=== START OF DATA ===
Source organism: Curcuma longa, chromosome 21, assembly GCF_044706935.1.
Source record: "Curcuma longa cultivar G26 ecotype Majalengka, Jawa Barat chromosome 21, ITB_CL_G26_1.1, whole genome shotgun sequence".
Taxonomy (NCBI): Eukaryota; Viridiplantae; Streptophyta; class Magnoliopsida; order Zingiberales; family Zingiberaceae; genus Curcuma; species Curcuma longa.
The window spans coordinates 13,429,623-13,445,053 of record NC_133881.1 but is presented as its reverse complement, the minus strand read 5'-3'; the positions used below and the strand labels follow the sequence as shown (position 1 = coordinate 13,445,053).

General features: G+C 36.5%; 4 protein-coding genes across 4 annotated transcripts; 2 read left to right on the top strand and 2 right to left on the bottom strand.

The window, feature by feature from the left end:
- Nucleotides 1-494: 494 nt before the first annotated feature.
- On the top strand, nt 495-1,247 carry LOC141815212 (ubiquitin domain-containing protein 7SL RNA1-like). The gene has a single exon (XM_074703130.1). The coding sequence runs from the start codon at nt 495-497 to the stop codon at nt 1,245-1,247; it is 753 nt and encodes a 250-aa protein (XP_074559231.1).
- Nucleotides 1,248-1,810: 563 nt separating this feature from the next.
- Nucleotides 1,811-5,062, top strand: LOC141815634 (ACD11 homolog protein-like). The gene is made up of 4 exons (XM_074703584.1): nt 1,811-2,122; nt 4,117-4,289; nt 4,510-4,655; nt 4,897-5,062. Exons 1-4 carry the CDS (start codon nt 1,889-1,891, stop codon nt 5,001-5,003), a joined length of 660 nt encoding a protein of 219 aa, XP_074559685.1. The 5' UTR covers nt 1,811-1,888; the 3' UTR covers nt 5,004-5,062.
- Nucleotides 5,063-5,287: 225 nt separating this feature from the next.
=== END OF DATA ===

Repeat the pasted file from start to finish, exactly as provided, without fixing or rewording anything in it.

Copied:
Source organism: Curcuma longa, chromosome 21, assembly GCF_044706935.1.
Source record: "Curcuma longa cultivar G26 ecotype Majalengka, Jawa Barat chromosome 21, ITB_CL_G26_1.1, whole genome shotgun sequence".
Taxonomy (NCBI): Eukaryota; Viridiplantae; Streptophyta; class Magnoliopsida; order Zingiberales; family Zingiberaceae; genus Curcuma; species Curcuma longa.
The window spans coordinates 13,429,623-13,445,053 of record NC_133881.1 but is presented as its reverse complement, the minus strand read 5'-3'; the positions used below and the strand labels follow the sequence as shown (position 1 = coordinate 13,445,053).

General features: G+C 36.5%; 4 protein-coding genes across 4 annotated transcripts; 2 read left to right on the top strand and 2 right to left on the bottom strand.

The window, feature by feature from the left end:
- Nucleotides 1-494: 494 nt before the first annotated feature.
- On the top strand, nt 495-1,247 carry LOC141815212 (ubiquitin domain-containing protein 7SL RNA1-like). The gene has a single exon (XM_074703130.1). The coding sequence runs from the start codon at nt 495-497 to the stop codon at nt 1,245-1,247; it is 753 nt and encodes a 250-aa protein (XP_074559231.1).
- Nucleotides 1,248-1,810: 563 nt separating this feature from the next.
- Nucleotides 1,811-5,062, top strand: LOC141815634 (ACD11 homolog protein-like). The gene is made up of 4 exons (XM_074703584.1): nt 1,811-2,122; nt 4,117-4,289; nt 4,510-4,655; nt 4,897-5,062. Exons 1-4 carry the CDS (start codon nt 1,889-1,891, stop codon nt 5,001-5,003), a joined length of 660 nt encoding a protein of 219 aa, XP_074559685.1. The 5' UTR covers nt 1,811-1,888; the 3' UTR covers nt 5,004-5,062.
- Nucleotides 5,063-5,287: 225 nt separating this feature from the next.